Kent's headteachers tell us what we all know about the eleven plus

Kent's headteachers tell us what we all know about the eleven plus

by Paul on Politics, by political editor Paul Francis Friday, February 8 2013

It ought not to be that much of a shock that headteachers in Kent, notably from primary schools, feel that coaching for the eleven plus is now so prevalent that they are unfairly skewed towards those that can afford private tutors.

Survey reveals mixed response to planned 11+ changes>>>

Nevertheless, comments made by some of those who responded to Kent County Council's recent consultation over possible changes to the exam aimed at countering coaching underline just how serious a problem it is.

The council carried out its consultation shortly before the end of last year, when many schools were pre-occuppied with other matters.

So that fact that 125 headteachers and others took the time to respond indicates the level of interest in the issue.

What is quite clear from the comments made is that while there is broad support for KCC's efforts to come up with a test that is less susceptible to coaching, many feel the authority has, until now, simply turned a blind eye to the fact that children are not just being privately tutored but that extensive preparation goes on in some of its own schools.

If true, it is frankly staggering that one headteacher even allegedly offers private tuition through his wife to parents anxious about getting a grammar school place.


READ what Kent headteachers said about the eleven plus here:

11+headteacher comments.pdf (1.43 mb)


The comments corroborate the feeling that the race for grammar school places has become so intense that those with the money are at unfair advantage.

Many argued that judgements about whether a child ought to go to a selective school ought to be based on their SATs results or through teacher assessment.

The enduringly divisive nature of the exam was reflected by the fact that there was no clear consensus among headteachers about any of the key proposals put forward by the county council.

In fact, they were pretty evenly split on virtually all of the ideas.

Of particular note were the responses to the question of whether practice papers should be dropped. KCC has spoken of a desire to try somehow to ban their availability commercially, which is probably impossible.

Several rightly pointed out that doing away with practice papers might actually have a perverse effect on those unable to afford private tutors who deserved to have some opportunity to familiarise themselves with the exam.

The county council's belated efforts to tackle the issue of tutoring and coaching are laudable but you get the feeling that whatever alternative education chiefs come up with, it will not ultimately be capable of curtailing the widespread culture of coaching and tuition.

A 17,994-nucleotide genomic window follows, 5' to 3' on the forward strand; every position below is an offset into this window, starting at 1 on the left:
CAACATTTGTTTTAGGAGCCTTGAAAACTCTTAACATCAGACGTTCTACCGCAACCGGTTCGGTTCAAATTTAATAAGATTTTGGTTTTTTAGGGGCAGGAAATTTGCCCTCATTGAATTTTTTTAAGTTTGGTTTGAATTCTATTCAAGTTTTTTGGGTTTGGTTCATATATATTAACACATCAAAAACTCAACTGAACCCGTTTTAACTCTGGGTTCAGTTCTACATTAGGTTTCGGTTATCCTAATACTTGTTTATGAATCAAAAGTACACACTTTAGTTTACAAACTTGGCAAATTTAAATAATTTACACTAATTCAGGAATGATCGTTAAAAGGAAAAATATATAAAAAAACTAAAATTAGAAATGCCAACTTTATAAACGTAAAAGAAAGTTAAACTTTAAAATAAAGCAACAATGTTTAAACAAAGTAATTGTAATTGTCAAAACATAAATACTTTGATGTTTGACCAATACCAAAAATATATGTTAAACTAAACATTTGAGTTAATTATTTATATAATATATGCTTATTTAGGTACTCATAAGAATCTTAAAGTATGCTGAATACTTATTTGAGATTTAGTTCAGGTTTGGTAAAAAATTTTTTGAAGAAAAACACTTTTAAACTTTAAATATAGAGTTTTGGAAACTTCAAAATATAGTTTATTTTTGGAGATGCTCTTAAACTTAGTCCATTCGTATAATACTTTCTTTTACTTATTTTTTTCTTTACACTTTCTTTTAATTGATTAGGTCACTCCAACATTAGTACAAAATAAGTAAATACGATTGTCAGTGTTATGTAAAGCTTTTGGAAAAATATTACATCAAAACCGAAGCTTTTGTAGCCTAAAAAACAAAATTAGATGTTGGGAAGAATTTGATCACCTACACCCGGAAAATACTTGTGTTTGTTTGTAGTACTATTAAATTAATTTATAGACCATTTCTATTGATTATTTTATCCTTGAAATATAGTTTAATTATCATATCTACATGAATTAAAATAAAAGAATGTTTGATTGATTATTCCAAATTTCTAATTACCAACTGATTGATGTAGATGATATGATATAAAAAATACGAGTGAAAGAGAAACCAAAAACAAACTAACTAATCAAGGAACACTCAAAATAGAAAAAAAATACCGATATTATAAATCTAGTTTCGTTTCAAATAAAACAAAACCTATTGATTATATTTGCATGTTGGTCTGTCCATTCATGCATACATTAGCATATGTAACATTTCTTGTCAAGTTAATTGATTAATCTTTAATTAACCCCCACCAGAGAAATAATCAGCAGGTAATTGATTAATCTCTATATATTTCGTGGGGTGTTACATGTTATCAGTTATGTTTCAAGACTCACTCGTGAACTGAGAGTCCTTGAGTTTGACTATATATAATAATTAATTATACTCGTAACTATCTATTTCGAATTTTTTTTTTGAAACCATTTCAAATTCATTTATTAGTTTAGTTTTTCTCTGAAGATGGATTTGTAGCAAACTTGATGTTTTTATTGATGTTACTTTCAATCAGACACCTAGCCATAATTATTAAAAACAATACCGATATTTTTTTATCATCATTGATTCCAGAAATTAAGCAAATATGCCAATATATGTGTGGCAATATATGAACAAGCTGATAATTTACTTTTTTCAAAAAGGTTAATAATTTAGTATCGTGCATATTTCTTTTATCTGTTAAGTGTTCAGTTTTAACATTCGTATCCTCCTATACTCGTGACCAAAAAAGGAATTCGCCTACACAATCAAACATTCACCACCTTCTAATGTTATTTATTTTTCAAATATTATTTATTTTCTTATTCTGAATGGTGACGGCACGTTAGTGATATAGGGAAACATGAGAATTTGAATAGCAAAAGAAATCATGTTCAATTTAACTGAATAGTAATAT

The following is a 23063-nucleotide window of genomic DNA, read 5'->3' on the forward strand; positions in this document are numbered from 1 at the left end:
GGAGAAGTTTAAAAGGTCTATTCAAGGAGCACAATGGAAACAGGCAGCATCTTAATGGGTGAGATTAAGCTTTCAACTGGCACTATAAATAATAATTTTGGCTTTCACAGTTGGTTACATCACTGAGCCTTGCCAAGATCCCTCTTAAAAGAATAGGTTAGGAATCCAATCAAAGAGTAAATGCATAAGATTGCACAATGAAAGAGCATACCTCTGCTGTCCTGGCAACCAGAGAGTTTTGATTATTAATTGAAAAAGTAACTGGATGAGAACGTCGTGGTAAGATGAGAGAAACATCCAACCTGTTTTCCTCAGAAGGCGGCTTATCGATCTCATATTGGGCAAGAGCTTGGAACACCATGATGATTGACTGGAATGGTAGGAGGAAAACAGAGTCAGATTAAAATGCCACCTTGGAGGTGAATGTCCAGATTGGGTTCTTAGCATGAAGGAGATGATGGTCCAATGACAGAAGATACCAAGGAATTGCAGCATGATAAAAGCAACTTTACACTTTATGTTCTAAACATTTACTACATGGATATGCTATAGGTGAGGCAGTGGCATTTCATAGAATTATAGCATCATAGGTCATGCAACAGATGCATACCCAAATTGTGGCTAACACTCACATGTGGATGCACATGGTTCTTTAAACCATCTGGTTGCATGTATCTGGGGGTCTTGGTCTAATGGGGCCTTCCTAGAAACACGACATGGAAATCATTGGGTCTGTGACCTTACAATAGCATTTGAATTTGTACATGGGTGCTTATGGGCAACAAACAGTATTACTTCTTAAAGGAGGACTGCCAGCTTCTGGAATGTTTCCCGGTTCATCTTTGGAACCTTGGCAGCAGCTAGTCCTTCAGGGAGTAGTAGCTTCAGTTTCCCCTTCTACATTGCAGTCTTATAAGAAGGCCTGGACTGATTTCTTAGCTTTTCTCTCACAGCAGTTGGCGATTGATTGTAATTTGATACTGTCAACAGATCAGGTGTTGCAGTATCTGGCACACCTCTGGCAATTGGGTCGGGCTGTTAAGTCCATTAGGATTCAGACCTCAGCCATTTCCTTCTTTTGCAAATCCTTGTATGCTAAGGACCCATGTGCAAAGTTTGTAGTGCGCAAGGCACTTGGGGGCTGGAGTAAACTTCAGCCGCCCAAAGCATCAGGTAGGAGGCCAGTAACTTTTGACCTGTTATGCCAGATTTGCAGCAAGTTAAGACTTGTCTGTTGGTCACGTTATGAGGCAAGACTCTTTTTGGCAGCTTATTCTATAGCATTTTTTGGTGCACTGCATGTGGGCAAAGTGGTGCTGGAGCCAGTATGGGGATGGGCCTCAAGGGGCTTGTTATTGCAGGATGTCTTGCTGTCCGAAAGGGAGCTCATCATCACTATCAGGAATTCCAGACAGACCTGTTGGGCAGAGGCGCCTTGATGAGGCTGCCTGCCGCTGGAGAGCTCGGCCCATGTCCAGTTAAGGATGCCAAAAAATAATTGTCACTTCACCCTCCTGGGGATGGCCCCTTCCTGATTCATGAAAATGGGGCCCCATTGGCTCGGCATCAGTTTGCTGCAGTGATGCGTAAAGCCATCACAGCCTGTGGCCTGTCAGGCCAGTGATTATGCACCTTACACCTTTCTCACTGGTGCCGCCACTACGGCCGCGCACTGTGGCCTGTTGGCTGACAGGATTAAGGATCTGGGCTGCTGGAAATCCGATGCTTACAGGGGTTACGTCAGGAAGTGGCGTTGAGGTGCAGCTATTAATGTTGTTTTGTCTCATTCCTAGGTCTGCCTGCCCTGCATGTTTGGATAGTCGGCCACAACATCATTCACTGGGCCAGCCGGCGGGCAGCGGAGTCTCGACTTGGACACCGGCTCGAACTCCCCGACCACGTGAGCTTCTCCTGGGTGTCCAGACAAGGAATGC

As one headteacher put it: "More affluent parents will continue to pay for extra tutoring and practice papers whatever the nature of the tests."


For another analysis of the survey, see this blog post by the Kent education adviser Peter Read who considers the responses to all the questions KCC asked.


DID Thanet North MP and uncompromising opponent of gay marriage Roger Gale suggest that same-sex marriage could lead to incest or was somehow comparable to incest?

The MP has issued a statement simmering with indignation about certain press reports saying he did indeed tells the House of Commons as much.

The allegation, he asserted, was "what is known in journalism as a 'lie'". Strong words indeed. 

It is unarguably true that the word "incest" was never actually uttered by the MP. It was a word used by others, notably on Twitter. So, on one level you can understand his anger.

It was the interpretation of his remarks which prompted all sorts of unwelcome headlines and Mr Gale felt forced to issue a second clarification (following the first sent out on Tuesday as the debate raged) today. 

In it, he repeats that his comments about replacing civil partnerships with a civil union were nothing to do with incest but about giving protection to siblings who were not provided with the same law and property rights as those who entered into civil partnerships under the legislation.

Mr Gale says: "I appreciate that sections of the find this disappointing but this has nothing whatsoever to do with sex or incest at all."

Perhaps the greatest irony is that the straight-talking MP rarely leaves anyone in any doubt where he stands on any issue.




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Categories: election | Freedom of Information

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